Homeschooling can be an option for some families. (Photo/Getty Images)

Urban Baby Blog: Gearing up for homeschool adventures

The weather is getting cooler, the school year is starting, and moms around the country are getting ready to send their little ones to preschool for the first time. Except me. Adi isn’t going to preschool this year. She’s not going next year either. We’ll be skipping kindergarten too for that matter. First grade too. If things go as planned the first time I take Adi to school will be when I drop her off at college.

Why? Homeschool, that’s why. Unless something major changes in our family that prevents is from doing so, we won’t be sending Adi to a school. Ever. Ever ever ever. But we won’t be keeping her isolated at home reading pseudo-science biology alternatives about how Jesus had a pet dinosaur either. Next week, we’ll be starting class with a homeschool co-op. It’s a bit of an educational experiment started by a group of moms in my neighborhood, including myself. Five days a week from 9am until 1pm our kids meet in the apartment of a group member, and our kids play and learn together. We’ve even hired a Waldorf teacher to give it a bit of structure. At least one parent every day will stay with the teacher to help out. Right now our group has 6 kids, so basically each parent has to be the helper once per week. I’m one week away from having four half days per week in free time. The other half of the day I’ll be teaching Adi whatever she needs to learn. I’m happy to teach her, but I’ve found that she’s quite good at figuring things out for herself. Adi has never seen a flash card, but she knows her letters, numbers, colors, etc. as well as her flash card friends. She also had a lot less anxiety than her flash card friends. I’m not knocking the over-achieving flash card parenting method, I’m sure those kids will get into amazing kindergarten programs (that’s the goal, right?) but memorizing and learning are two different things.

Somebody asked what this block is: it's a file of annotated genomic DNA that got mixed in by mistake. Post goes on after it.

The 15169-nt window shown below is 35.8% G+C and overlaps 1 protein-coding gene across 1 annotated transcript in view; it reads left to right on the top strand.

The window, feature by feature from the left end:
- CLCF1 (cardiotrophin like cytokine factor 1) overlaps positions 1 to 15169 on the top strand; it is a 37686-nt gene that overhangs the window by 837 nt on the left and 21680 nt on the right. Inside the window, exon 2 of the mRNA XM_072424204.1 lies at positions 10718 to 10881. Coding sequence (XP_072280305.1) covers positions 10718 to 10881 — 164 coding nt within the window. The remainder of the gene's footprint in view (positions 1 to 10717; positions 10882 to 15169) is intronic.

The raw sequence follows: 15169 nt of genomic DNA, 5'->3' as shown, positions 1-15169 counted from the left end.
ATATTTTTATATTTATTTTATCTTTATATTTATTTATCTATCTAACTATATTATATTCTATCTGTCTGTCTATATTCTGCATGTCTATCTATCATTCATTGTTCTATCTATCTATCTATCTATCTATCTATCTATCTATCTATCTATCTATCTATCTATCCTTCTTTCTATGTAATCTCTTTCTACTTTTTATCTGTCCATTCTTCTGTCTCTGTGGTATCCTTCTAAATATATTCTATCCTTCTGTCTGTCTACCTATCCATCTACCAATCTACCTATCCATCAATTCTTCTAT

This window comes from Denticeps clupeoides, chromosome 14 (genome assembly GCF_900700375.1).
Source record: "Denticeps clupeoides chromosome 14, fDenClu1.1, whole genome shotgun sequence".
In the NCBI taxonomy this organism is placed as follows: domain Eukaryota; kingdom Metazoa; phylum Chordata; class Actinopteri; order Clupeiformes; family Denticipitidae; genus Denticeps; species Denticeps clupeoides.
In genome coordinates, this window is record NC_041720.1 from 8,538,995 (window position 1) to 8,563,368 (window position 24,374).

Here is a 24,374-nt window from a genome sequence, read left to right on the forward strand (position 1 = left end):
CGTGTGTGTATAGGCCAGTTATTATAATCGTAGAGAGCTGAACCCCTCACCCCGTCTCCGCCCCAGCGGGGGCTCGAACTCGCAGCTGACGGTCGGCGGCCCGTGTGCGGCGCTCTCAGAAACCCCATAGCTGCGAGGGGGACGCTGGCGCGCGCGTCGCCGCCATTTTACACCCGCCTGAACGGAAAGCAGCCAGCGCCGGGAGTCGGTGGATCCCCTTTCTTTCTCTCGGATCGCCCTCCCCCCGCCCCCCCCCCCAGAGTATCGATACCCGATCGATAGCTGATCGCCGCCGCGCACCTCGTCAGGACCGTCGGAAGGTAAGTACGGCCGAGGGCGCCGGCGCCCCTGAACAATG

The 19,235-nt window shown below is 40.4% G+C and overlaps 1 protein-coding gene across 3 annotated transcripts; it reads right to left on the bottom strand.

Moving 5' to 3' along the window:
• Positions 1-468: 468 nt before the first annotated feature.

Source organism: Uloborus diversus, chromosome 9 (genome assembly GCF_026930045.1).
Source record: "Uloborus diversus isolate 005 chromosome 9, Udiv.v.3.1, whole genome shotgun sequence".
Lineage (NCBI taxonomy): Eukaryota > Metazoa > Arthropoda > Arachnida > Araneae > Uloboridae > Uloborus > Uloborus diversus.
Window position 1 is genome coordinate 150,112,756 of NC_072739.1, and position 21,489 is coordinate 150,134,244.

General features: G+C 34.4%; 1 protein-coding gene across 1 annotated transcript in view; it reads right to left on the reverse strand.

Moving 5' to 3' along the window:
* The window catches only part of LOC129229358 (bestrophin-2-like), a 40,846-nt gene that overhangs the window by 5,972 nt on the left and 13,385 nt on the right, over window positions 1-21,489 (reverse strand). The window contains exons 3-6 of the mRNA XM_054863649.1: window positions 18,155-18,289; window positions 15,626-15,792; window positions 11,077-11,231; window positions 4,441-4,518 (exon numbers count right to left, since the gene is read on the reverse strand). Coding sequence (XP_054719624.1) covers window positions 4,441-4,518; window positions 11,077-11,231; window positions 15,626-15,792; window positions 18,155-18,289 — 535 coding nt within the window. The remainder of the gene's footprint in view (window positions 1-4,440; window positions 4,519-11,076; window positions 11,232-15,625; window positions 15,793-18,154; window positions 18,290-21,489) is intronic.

But what about socialization? I hate when people ask me about that. Socialization is for dogs. Aside from her co-op group, Adi has friends from the neighborhood, friends from soccer, and plenty of opportunities to socialize. She has friends of all different ages too. If putting a kid in a box with a bunch of other kids exactly his age, making him sit still with those kids for hours, and then finally letting him talk to that same small group of kids for about an hour is socialization, then I’m not interested.

But what about standards? In New York, homeschooling is allowed as long as you keep track of your child’s learning and demonstrate that she is keeping up with state standards. Unfortunately, state standards are a joke– a joke that keeps getting worse the more times people try to tell it. One of the main reasons behind the decision to home school Adi is that I don’t have much faith in the public school system. I’m a product of the New York City public school system, and while I came out of it relatively okay, there is no way I’m sending my child into there. The original plan was to send Adi to a private school, but while crunching numbers (private schools are expensive) I realized that I could give Adi the same quality education in a home school format and use the cash I save to travel more with her.  This would, in turn, up the quality of her education even more. Win/win.

I’m so excited for Adi to start school. I’m even more excited that a large chunk of her school is me.

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